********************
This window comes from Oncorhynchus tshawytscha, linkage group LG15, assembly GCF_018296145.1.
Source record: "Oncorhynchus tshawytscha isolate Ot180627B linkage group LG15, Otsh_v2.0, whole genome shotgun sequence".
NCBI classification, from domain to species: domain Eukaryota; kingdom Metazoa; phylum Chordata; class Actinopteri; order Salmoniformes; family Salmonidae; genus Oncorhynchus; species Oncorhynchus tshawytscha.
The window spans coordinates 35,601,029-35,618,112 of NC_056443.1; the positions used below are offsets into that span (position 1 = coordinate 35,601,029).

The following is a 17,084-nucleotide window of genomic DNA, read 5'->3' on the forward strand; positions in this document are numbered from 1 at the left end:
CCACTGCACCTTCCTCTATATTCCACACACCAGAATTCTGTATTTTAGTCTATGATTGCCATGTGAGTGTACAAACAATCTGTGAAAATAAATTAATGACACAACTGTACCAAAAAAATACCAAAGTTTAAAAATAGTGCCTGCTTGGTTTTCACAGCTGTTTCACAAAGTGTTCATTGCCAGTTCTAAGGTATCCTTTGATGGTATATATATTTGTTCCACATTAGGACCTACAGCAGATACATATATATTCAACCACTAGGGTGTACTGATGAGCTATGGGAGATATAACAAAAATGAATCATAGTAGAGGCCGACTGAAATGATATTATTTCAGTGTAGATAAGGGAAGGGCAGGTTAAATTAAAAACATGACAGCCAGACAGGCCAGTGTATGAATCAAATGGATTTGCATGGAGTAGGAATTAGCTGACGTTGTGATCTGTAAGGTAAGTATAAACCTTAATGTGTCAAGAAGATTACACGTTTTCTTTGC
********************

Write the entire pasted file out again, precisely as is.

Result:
This window comes from Oncorhynchus tshawytscha, linkage group LG15, assembly GCF_018296145.1.
Source record: "Oncorhynchus tshawytscha isolate Ot180627B linkage group LG15, Otsh_v2.0, whole genome shotgun sequence".
NCBI classification, from domain to species: domain Eukaryota; kingdom Metazoa; phylum Chordata; class Actinopteri; order Salmoniformes; family Salmonidae; genus Oncorhynchus; species Oncorhynchus tshawytscha.
The window spans coordinates 35,601,029-35,618,112 of NC_056443.1; the positions used below are offsets into that span (position 1 = coordinate 35,601,029).

The following is a 17,084-nucleotide window of genomic DNA, read 5'->3' on the forward strand; positions in this document are numbered from 1 at the left end:
CCACTGCACCTTCCTCTATATTCCACACACCAGAATTCTGTATTTTAGTCTATGATTGCCATGTGAGTGTACAAACAATCTGTGAAAATAAATTAATGACACAACTGTACCAAAAAAATACCAAAGTTTAAAAATAGTGCCTGCTTGGTTTTCACAGCTGTTTCACAAAGTGTTCATTGCCAGTTCTAAGGTATCCTTTGATGGTATATATATTTGTTCCACATTAGGACCTACAGCAGATACATATATATTCAACCACTAGGGTGTACTGATGAGCTATGGGAGATATAACAAAAATGAATCATAGTAGAGGCCGACTGAAATGATATTATTTCAGTGTAGATAAGGGAAGGGCAGGTTAAATTAAAAACATGACAGCCAGACAGGCCAGTGTATGAATCAAATGGATTTGCATGGAGTAGGAATTAGCTGACGTTGTGATCTGTAAGGTAAGTATAAACCTTAATGTGTCAAGAAGATTACACGTTTTCTTTGC